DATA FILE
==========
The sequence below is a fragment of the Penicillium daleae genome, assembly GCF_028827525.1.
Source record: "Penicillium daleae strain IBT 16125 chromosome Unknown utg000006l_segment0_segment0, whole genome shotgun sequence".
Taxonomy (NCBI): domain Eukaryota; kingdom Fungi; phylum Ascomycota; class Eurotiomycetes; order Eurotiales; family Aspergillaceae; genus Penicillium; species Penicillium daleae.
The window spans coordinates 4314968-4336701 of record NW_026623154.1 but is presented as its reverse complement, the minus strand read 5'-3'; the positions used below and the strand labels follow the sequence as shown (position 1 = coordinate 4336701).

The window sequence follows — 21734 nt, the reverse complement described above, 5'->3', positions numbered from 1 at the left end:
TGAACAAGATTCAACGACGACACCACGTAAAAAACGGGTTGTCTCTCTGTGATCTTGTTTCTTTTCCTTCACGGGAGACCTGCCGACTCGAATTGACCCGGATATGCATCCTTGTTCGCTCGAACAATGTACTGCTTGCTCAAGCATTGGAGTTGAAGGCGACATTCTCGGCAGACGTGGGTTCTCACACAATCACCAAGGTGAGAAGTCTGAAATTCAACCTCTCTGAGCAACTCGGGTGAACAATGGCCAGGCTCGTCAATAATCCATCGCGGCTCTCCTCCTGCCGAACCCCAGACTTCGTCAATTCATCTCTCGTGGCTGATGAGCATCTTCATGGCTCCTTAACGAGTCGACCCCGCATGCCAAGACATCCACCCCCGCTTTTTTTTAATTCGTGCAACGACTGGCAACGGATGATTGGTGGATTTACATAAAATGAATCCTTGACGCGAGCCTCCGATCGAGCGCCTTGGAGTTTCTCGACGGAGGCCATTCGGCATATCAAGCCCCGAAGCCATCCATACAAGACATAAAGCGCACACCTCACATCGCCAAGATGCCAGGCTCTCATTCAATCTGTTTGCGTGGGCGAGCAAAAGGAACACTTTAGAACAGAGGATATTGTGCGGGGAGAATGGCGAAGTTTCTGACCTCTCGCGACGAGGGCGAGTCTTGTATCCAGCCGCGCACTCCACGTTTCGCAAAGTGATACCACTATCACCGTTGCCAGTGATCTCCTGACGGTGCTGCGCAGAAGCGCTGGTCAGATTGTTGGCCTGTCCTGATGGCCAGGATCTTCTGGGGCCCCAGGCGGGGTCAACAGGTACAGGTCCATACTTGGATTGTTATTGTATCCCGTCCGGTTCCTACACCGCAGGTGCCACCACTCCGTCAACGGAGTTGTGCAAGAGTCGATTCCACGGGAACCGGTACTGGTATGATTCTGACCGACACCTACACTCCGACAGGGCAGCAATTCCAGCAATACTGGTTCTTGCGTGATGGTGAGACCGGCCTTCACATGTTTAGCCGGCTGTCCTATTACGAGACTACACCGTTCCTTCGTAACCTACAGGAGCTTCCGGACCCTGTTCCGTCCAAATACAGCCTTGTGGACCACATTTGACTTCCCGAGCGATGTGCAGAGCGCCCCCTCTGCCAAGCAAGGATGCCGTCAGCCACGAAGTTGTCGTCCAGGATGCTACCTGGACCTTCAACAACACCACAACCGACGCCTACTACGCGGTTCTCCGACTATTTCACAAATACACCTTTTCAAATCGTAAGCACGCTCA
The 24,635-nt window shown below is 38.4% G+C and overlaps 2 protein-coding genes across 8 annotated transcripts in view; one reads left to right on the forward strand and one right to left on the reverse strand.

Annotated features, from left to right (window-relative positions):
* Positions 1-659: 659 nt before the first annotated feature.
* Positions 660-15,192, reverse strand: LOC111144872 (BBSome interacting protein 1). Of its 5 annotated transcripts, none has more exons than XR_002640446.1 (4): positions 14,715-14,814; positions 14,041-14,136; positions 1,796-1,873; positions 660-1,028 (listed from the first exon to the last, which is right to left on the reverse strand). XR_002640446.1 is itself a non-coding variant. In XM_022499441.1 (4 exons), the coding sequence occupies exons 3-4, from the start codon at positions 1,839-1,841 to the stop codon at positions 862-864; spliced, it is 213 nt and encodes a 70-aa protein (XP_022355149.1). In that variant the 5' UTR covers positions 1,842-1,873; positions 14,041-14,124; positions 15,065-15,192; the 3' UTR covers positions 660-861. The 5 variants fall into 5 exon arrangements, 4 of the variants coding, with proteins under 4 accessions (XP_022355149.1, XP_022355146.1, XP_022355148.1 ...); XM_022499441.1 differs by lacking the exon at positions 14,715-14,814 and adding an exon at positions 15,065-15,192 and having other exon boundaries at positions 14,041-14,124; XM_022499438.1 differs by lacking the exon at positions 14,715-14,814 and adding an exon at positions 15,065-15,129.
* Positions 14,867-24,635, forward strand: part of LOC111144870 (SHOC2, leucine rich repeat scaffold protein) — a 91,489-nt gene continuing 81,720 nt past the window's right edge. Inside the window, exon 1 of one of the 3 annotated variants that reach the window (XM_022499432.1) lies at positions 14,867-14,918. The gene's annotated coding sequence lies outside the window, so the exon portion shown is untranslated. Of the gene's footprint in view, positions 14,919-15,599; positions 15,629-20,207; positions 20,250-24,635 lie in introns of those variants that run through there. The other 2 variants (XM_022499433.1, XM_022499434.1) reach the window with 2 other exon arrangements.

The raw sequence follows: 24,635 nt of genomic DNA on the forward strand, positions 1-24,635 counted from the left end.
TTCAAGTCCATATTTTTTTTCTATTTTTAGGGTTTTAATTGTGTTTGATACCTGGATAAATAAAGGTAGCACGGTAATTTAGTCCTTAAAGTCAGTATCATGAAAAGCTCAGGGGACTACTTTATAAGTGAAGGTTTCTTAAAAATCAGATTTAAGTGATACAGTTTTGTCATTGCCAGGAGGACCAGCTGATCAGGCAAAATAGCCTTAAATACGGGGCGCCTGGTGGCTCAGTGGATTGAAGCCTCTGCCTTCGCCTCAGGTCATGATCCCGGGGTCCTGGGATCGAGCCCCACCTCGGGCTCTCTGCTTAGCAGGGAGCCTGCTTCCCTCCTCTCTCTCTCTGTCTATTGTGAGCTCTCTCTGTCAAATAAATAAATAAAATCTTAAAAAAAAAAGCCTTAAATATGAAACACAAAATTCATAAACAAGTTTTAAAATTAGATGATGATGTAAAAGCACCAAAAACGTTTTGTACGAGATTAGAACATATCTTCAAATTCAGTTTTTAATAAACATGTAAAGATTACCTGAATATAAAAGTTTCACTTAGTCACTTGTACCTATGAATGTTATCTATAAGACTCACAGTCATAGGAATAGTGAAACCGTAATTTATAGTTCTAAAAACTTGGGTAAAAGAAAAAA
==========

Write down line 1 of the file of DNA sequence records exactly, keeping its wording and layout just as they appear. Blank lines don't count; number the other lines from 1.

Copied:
The sequence below is a fragment of the Penicillium daleae genome, assembly GCF_028827525.1.